3. Last winter, I had a shop do an oil change in my old Tahoe. I usually do my own, but I avoid crawling around on a cold concrete floor when the temps get into the single digits. Drove home, no problems. The next morning I drove three miles to work. No problems. That evening, temps had dived below zero, I fired her up to go home after work and noticed that the oil gauge was flickering near zero pressure. Odd, I thought, that the cold would affect the oil gauge. Having just had an oil change, I assumed it was a sensor error…but after a couple of blocks I thought it best to pull over and double check the dip-stick. Bone dry. Nothing appeared to be dripping under the truck. Luckily I had some extra quarts (I was going to do my own change, remember) and filled it. The oil poured like thick honey. I was furious with the shop for forgetting to put oil in the crankcase and I was worried that they’d done serious damage to my old reliable 350 engine. I started for home again, got to a light about three blocks away and noticed that the oil gauge was flickering again and by the time the light changed the pressure had dropped to zero. I had to drive another couple of blocks to get off the street. Checked the dip-stick. Bone dry again. Looked under the truck, no drips. Started it back up again and looked underneath and saw oil gushing from the filter area. Dang, I thought, they screwed up the filter gasket! Rookie mistake!
    I contacted the shop the next morning and they arranged to have my truck towed in. I got profuse apologies and they promised to make it right. Later that day they called and said…uh…it wasn’t the filter. It was the gasket between the oil filter unit and the block…it had deteriorated and blown out. When they gave me the bill, it didn’t include the tow. I made them charge me for that because none of this was their fault.
    That basically fixed the nagging continuous leak I had been experiencing for the last several years but couldn’t isolate. Since then, I have not noticed any effect on the old 350. I figured she drove about 6 miles with little or no oil, but because of the extreme cold the thick oil protected its’ innards. Dang, I was lucky. Dang, that old 350 is a great engine.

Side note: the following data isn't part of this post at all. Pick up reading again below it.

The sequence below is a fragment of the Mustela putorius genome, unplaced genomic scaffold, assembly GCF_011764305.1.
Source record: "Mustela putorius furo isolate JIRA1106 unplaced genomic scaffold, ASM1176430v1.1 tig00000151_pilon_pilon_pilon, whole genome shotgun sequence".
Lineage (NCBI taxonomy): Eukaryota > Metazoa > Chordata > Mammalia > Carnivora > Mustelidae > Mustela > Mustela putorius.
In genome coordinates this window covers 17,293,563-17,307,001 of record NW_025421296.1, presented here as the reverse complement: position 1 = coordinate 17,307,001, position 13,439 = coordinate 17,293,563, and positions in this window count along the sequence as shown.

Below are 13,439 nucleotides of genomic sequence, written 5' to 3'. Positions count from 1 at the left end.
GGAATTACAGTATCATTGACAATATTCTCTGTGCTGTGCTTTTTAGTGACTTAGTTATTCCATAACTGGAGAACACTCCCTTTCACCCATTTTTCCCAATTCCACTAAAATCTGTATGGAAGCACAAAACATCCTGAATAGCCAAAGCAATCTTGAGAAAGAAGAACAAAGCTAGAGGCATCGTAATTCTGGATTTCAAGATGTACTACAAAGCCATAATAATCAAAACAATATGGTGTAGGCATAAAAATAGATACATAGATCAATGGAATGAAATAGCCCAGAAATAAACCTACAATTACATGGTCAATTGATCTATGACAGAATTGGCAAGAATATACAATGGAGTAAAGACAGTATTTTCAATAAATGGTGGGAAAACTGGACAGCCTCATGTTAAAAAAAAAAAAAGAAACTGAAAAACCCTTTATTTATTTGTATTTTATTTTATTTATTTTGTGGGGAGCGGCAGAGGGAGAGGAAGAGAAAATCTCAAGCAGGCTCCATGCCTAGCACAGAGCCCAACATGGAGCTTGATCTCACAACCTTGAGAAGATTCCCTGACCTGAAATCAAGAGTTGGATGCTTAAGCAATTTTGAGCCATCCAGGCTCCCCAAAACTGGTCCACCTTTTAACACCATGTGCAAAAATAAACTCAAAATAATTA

• Hi Ron!

      Glad it turned out ok… it might not have. Inexcusable what the oil change joint did. The 350 is a great engine – and you’re lucky it didn’t lock up – but god only knows how much excess bearing and other wear occurred during your oil-free drive.

      It’s often the case that these oil changes are performed by barely-trained, low-skill help since trained/skilled mechanics are expensive.

      Be careful out there…

    • Many GM tucks have auxiliary Engine oil coolers, and the cooler lines are bolted to the block at the oil filter mount. Sometimes the filter will mount on the cooler line base at the block, and occasionally will be mounted remotely near the radiator. The base mount adapter seals to the block with O-rings that will shrink, crack, and leak, usually slowly at first. On rare occasions the cooler in the radiator will rupture, and there may not ever be an external leak visible. The lines and hoses themselves will often start seeping similar to what happens eventually with power steering pressure hoses. If the cooler line/hose assembly was not replace when the base gaskets were repaired, keep an eye out for this problem to reoccur on account of old cooler lines leaking as well.
      Also, it is not uncommon for some brands of oil filters to leave the gasket on the block (FRAM is the worst for doing this) when removed during routine service. In hard to see areas, that can be overlooked and result in a double-gasketed oil filter, which will leak profusely. Anyone changing the filter in a well-lit shop environment should be able to see a leaking base-mount during the filter change, and bring this to your attention then and there. However, many quick-lubes utilize pits that provide no better lighting that you would have yourself crawling on the ground under the truck. My suspicion is that this is what occurred during your oil change, given the large volume of oil you were losing in such a short time. The additional work to replace the base-mount gaskets, was probably an opportunity to cover their double-gasket mistake under the guise of an existing base mount leak.